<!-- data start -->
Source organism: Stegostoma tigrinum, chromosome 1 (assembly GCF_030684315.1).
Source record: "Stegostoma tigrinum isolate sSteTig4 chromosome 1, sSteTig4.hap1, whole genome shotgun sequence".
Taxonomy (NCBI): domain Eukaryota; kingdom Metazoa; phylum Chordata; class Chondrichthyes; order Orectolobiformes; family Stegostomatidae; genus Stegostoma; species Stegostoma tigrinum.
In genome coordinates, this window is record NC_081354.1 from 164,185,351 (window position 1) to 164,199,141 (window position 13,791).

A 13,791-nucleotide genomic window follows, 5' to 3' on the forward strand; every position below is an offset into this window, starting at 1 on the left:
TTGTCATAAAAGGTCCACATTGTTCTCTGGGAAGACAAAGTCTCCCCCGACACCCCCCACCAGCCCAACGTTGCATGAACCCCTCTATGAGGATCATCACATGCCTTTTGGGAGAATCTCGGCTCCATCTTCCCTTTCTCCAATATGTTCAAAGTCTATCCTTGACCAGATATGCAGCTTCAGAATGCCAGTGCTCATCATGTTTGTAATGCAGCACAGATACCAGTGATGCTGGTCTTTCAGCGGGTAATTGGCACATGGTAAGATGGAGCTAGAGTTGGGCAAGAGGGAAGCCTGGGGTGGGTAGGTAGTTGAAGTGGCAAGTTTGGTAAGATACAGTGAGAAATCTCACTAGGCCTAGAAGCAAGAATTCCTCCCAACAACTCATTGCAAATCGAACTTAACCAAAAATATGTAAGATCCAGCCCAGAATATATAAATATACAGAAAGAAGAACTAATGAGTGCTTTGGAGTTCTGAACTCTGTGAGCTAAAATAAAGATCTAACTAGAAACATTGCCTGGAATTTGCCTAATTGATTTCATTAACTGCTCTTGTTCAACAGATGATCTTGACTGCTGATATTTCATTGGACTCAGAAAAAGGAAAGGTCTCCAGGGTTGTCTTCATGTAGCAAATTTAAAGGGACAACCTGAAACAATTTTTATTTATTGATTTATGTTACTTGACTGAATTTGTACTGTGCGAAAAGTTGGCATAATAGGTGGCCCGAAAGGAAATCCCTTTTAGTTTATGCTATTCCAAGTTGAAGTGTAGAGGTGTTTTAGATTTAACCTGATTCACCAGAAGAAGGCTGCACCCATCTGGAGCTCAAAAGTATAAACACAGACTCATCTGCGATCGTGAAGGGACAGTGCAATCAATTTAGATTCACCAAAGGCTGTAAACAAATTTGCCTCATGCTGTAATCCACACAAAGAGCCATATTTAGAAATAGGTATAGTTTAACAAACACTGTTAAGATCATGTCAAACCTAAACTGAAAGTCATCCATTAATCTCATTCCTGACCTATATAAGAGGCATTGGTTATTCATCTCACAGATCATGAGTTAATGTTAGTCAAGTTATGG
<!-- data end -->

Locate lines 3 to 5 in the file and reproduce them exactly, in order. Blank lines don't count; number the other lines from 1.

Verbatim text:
Taxonomy (NCBI): domain Eukaryota; kingdom Metazoa; phylum Chordata; class Chondrichthyes; order Orectolobiformes; family Stegostomatidae; genus Stegostoma; species Stegostoma tigrinum.
In genome coordinates, this window is record NC_081354.1 from 164,185,351 (window position 1) to 164,199,141 (window position 13,791).

A 13,791-nucleotide genomic window follows, 5' to 3' on the forward strand; every position below is an offset into this window, starting at 1 on the left: